Tallo now offers virtual college fairs and virtual career fairs for safe recruiting during the pandemic. Recruiters learn more here and students and professionals can sign up for free.
Electrician Apprenticeships – How to Apply and What to Expect

Electrician Apprenticeships – How to Score One and What You Can Expect

electrician apprenticeships how to score one

Thinking about pursuing a career as an electrician, are you? It’s not difficult to see the appeal. Licensed electricians get to work in an exciting and challenging field, solving electrical puzzles and earning massive respect for their in-demand skills, all while earning a great wage. Not to mention, it’s one of the best trade jobs you can land without a four-year degree. Woohoo, no student debt! *does happy dance*

While there are many different career paths an electrician can pursue, most of them begin with an electrician apprenticeship. Once you’ve landed and completed an electrician apprenticeship, you can take a test to become a licensed journeyman electrician.

Not sure where to look for apprenticeship opportunities or how to apply for one? The Tallo blog has you covered! Read on to learn how to score an electrician apprenticeship — plus, what you can expect on the job.

What Is an Electrician Apprenticeship?

An electrician apprenticeship is a program that someone goes through to get the skills and hands-on experience they need to become a licensed electrician. One of the cooler things about being an electrician apprentice is that it’s an earn-while-you-learn deal. And as you gain more skills and experience, you can increase your earnings as you complete your four- to six-year apprenticeship program.

Union vs. Non-Union Electrician Apprenticeships 

Electrician apprenticeship programs can be broken down into basic two types: union and non-union shops. Neither is better than the other, necessarily, but your decision can alter your career path and earnings.

electrician apprenticeship programs quote

  • Non-Union Apprenticeship – Pursuing an apprenticeship with a non-union shop typically requires you to have some formal training. To get this formal training, you’ll need to go through trade school to earn an electrical certificate. Once you have the formal training, applying for non-union apprenticeships is much like applying for a conventional job. Here are some defining traits of a non-union apprenticeship:
    • Pay is influenced by market rate
    • Generally easier to get into compared to union apprenticeships
    • Job stability can be impacted by seasonal slowdowns and other variables
  • Union Apprenticeship – If you’re going the union route, you’ll start by locating national and local electrical unions in your area. These unions usually answer to the International Brotherhood of Electrical Workers (IBEW), the largest and most well-known electrical union in North America.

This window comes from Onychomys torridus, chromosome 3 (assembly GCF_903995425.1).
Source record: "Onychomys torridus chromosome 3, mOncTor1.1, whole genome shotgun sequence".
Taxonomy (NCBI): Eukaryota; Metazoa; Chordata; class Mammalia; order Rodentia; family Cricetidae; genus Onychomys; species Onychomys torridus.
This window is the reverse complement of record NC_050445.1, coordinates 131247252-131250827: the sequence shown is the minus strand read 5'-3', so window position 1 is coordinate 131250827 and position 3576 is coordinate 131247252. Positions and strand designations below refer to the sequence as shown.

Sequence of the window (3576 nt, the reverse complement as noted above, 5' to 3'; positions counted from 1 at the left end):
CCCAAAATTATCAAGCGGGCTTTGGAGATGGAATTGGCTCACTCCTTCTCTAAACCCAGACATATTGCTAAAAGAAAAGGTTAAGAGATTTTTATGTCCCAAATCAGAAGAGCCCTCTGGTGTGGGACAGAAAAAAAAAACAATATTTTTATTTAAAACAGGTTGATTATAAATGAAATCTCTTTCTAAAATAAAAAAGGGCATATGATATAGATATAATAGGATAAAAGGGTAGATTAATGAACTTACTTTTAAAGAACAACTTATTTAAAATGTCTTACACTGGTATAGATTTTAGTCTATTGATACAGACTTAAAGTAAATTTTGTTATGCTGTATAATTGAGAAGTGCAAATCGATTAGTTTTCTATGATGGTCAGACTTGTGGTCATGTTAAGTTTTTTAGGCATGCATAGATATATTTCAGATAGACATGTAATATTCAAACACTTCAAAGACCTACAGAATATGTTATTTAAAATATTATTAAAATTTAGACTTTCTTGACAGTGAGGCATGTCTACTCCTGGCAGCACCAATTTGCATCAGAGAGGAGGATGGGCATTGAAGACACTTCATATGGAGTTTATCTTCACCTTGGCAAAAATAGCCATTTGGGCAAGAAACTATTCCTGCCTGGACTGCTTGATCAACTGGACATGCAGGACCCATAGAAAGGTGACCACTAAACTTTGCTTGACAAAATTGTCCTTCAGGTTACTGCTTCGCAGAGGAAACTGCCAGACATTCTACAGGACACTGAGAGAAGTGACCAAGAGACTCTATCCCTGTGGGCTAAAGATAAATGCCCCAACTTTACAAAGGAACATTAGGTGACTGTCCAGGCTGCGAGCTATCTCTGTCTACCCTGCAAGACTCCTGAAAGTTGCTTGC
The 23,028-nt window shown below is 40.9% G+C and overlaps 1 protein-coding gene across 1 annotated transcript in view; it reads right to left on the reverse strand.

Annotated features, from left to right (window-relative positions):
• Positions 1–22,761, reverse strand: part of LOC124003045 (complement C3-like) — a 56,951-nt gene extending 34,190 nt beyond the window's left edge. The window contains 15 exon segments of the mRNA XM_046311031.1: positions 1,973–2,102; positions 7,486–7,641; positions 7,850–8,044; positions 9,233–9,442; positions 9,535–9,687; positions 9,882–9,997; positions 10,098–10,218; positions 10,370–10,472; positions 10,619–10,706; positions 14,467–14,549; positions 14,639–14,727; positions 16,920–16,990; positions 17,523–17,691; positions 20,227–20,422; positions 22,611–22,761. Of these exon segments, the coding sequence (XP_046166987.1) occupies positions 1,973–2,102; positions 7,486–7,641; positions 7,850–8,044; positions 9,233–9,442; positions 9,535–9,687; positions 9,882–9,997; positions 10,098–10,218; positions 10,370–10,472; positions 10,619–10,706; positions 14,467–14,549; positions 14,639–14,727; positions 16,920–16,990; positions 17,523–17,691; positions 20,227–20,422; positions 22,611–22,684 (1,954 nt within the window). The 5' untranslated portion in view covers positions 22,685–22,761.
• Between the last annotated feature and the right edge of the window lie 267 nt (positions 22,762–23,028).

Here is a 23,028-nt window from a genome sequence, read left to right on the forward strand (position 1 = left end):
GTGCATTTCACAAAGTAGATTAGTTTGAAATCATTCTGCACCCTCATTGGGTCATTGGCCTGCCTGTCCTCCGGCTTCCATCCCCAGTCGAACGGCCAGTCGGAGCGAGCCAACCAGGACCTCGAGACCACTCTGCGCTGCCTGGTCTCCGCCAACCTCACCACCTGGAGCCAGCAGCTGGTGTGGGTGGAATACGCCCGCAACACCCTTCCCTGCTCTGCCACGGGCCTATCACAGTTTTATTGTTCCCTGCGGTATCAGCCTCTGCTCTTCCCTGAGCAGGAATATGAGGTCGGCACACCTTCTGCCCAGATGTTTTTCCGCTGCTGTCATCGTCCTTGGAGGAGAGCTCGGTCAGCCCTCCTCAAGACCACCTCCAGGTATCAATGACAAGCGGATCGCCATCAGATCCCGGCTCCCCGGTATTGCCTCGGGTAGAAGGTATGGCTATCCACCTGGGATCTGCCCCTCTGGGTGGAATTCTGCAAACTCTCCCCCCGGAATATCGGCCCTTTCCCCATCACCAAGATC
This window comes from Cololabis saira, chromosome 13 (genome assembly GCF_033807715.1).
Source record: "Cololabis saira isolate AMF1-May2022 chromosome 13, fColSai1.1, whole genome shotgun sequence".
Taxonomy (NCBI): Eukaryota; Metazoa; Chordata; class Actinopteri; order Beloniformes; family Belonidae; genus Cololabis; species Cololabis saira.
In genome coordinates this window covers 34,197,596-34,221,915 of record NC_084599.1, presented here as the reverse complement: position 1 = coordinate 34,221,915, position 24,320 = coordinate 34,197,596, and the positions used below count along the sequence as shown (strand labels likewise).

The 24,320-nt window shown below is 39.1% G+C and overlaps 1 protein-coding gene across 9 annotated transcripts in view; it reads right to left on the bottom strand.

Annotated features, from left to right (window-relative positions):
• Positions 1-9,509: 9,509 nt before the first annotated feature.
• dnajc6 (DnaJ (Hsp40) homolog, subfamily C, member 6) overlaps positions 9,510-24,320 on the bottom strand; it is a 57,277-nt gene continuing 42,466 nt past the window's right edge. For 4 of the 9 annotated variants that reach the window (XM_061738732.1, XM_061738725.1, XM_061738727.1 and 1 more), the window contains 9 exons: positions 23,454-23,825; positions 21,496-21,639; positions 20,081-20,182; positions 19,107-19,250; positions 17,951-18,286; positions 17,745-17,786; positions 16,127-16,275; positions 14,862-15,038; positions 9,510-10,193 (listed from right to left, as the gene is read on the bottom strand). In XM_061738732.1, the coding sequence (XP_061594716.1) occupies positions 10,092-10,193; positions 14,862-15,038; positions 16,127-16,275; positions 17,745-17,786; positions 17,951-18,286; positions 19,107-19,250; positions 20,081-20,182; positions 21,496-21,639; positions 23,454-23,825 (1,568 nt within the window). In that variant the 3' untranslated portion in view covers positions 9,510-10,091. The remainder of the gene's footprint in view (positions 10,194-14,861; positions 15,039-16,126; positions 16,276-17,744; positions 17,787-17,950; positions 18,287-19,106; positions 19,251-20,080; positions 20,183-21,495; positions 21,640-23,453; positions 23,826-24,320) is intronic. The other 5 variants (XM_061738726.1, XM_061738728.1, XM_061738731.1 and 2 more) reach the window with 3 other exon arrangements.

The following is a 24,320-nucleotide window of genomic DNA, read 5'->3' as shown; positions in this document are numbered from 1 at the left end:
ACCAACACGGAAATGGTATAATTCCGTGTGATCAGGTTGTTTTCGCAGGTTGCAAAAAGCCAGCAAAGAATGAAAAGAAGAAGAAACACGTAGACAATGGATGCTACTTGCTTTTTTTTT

• Pay is negotiated by union representatives and is consequently higher than non-union jobs
    • Can be difficult to get into due to high standards and competition
    • Comes with certain rights and benefits as a union member
    • As a union member, you pay your working dues from the get-go

Electrician Apprenticeship Requirements

The entrance requirements to become an electrical apprentice for a union or to enter a trade school are generally the same:

  • Be 18 years old
  • Have a high school degree or equivalent
  • Have a reliable form of transportation
  • Be able to work independently and as part of a team

If you’re applying for an IBEW apprenticeship, you’ll also need to prepare for the IBEW aptitude test. The scores of this test will determine the order in which you are interviewed. 

FYI, you’ll definitely wanna brush up on your math, mechanical and reading comprehension skills for this — especially the math! The math questions you see in the booklet they send you are far easier than the ones on the actual test. 

The Interview Process

After you complete your aptitude test, you’ll wait to be notified and scheduled for an interview. Are you in a comfortable position? Good, because this step could take a while. Some apprenticeships accept a limited number of applications each year, which means you may need to wait a few months to get a call-back. 

Once they call you, the process is a lot like any other job interview. You’ll be asked things like, “Why do you want to be part of our program?” and “Tell us about a time when you missed an important deadline” and other questions that low-key try to suss out your ability to do the job.

prepare for work and observation quote

On-the-Job Training: What to Expect

OK, so you’ve landed the electrician apprenticeship — nice one! What can you expect from your on-the-job training?

Honestly, be prepared for a lot of grunt work (gathering tools, digging ditches, etc.) and general observation for the first few months. You’ll probably be sore AF in the beginning because — spoiler alert — being an electrician can be tough on the body. 

As your program progresses, you’ll be given more challenging duties and responsibilities. Remember that it’s a learning experience. You’re going to make mistakes (and be yelled at for them). But if you ever feel unsafe doing something, tell your journeyman. Apart from that, a lot of an electrical apprenticeship is using common sense:

  • Be on time. Be the first one in and the last one out.
  • Pay attention. Watch carefully, ask questions, and learn.
  • Don’t be idle. Always try to be doing something.
  • Be honest. If you make a mistake, own up to it.  

A Rewarding Career Path

Working as an electrician apprentice is a rewarding but also challenging job. You’ll make mistakes, have orders barked at you, and feel out of your element. Keep asking questions, put in the hard work, and you’ll be well on your way to becoming a licensed journeyman.